Subscribe to South Asia Citizens Wire | feeds from | @sacw

India: Our own Hindu Taliban - Joshi’s Educational Coups

by Praful Bidwai, 2 November 1999

print version of this article print version

The Praful Bidwai Column for the week beginning November 1, 1999

Joshi’s Educational Coups

Our own Hindu Taliban

So obsessed is much of our media with looking for (largely non-existent) signs of “moderation” in the BJP that it has played down or covered up the party’s extraordinarily vile attempt to communalise education as part of Hindutva’s “Long March through the Institutions”. The latest instance of this is the government’s handling of the Parliamentary furore over the alleged dropping of “Marxism” from the Unit on “Ideologies” in next year’s Political Science curriculum of the Central Board of Secondary Education for Class XII. Although the government had to beat a retreat on this issue, it had no satisfactory explanation of why a peculiar printer’s devil occurred only in one of six Units in that part of the curriculum, and why it was allowed to remain uncorrected even after guide-books were published on the revised basis.

Senior BJP leaders Jaswant Singh and VK Malhotra betrayed deep prejudice in replying to MPs’ questions by declaring Marxism to be “dead” or in “decline”. The implication was that it would be legitimate to drop it from the syllabus. This reinforces the suspicion that the printer’s devil wasn’t quite innocent: the BJP may well have been floating a trial balloon. Any exclusion of Marxism would be profoundly misconceived. It is our duty to teach schoolchildren a variety of ideologies, both Left and Right, as part of a minimum input in their education. Until now, Marxism was one of the five ideological currents taught in Class XII, along with Gandhism, Liberalism, Fascism and Socialism. It must remain on the curriculum—despite the collapse of Communism almost a decade ago.

Marxism is a rich huge body of theory which has not become obsolete, or been falsified by the collapse of State socialism. Indeed, there are many schools within Marxism which not only oppose Soviet-style socialism, but predicted it would prove unviable. They hold that what existed in the former USSR (or exists in China) was not socialism, but its bureaucratised distortion. Socialism without genuine democracy is meaningless. The USSR witnessed suppression of (soviet or council-based) democracy at an early stage thanks to the civil war and isolation of the Russian revolution. A brutal dictatorship got consolidated under Stalin, which was only poorly reformed later.

The point is not whether this theory is right or wrong, but that it belongs to the Marxist current, indeed to the mainstream of what has been called Western Marxism. Nor will it do to argue that Marxism has hardly any followers, and therefore should be dropped. Gandhism has even fewer adherents. The Sarvodaya movement is dead as a dodo. Some core-ideas of Gandhism such as village republics, household production units, or non-violence related to self-purification, have no takers today. But that is no argument for not teaching Gandhism as an original, major, ideology that our children must learn about—and accept or reject in an informed, intelligent, reasoned, fashion.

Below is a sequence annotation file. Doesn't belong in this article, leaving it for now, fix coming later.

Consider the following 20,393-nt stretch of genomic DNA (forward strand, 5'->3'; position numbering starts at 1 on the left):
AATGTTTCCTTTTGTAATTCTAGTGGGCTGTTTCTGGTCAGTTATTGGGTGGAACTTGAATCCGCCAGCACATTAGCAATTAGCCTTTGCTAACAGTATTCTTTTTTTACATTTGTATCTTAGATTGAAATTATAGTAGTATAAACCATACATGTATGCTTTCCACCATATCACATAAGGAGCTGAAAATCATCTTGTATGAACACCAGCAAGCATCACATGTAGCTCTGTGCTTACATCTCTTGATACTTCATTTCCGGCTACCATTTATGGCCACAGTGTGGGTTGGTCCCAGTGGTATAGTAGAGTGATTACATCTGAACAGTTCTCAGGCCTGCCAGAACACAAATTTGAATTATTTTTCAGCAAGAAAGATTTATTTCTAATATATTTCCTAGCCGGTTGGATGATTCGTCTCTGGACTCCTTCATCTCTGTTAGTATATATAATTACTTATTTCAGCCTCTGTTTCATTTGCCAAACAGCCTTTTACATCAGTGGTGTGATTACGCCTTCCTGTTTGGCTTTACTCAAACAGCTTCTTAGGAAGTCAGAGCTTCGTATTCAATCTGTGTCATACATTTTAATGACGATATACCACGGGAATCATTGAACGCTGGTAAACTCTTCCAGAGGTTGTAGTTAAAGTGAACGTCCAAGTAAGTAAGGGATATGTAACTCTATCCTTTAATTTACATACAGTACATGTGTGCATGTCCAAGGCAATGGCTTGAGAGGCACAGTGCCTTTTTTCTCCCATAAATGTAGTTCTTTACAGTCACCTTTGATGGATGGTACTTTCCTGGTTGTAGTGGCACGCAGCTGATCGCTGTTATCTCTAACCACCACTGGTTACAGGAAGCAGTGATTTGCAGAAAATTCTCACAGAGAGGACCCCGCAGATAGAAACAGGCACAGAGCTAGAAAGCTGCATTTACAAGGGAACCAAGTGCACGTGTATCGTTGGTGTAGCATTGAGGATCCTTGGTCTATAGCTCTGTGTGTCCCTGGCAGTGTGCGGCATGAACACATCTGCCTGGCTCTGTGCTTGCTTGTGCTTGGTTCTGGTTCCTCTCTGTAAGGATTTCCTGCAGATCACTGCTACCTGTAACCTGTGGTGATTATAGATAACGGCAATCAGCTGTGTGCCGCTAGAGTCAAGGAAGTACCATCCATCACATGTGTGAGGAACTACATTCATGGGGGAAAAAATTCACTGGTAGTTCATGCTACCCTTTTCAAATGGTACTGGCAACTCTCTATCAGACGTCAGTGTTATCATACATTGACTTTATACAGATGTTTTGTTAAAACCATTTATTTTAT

Whether one regards Marxism as excessively idealistic, or otherwise flawed, it is undeniably an immensely powerful theory, with profound insights into the way societies are organised and evolve, and how social relations impact on economic processes and political structures. No other economist has brought such rich inputs into an analysis of capital as Marx. And certainly, no one has developed as radical a critique of capitalism, bourgeois values and the family as he did—despite inadequacies. Marxism must be taught as an ideology not because it is correct, but because it is an important, indispensable, part of the intellectual heritage of humanity, a dynamo of ideas, and a powerful analytical tool.

The BJP’s display of anti-Marxist prejudice during the Parliament debate and its silence on Fascism—which too should be taught in any course that deals with the history of ideas—reflects a bias characteristic of the Sangh mindset. The founders of the RSS, the parent body of today’s BJP—whom its leaders, including Mr Vajpayee, have never disowned—were self-confessed admirers of fascism. Golwalkar lavished praise upon Hitler as a defender of “racial purity” and militant nationalism.

The sangh parivar’s ideological vituperation is not reserved for Marxism. It extends to Freud, Feminism and Liberalism, indeed to pluralist democracy itself. If Human Resource Development minister M.M. Joshi had his way, he would censor all liberal and emancipatory ideas and brainwash us. His essential agenda is no different from that of such worthies as Pakistan’s Jamaat-i-Islami leader, Qazi Hussain Ahmed, who too wants to ban and “wipe out” Kemalism and secularism from that country. The mindset behind both is basically Talibanist: exclude, throw out, excise, suppress...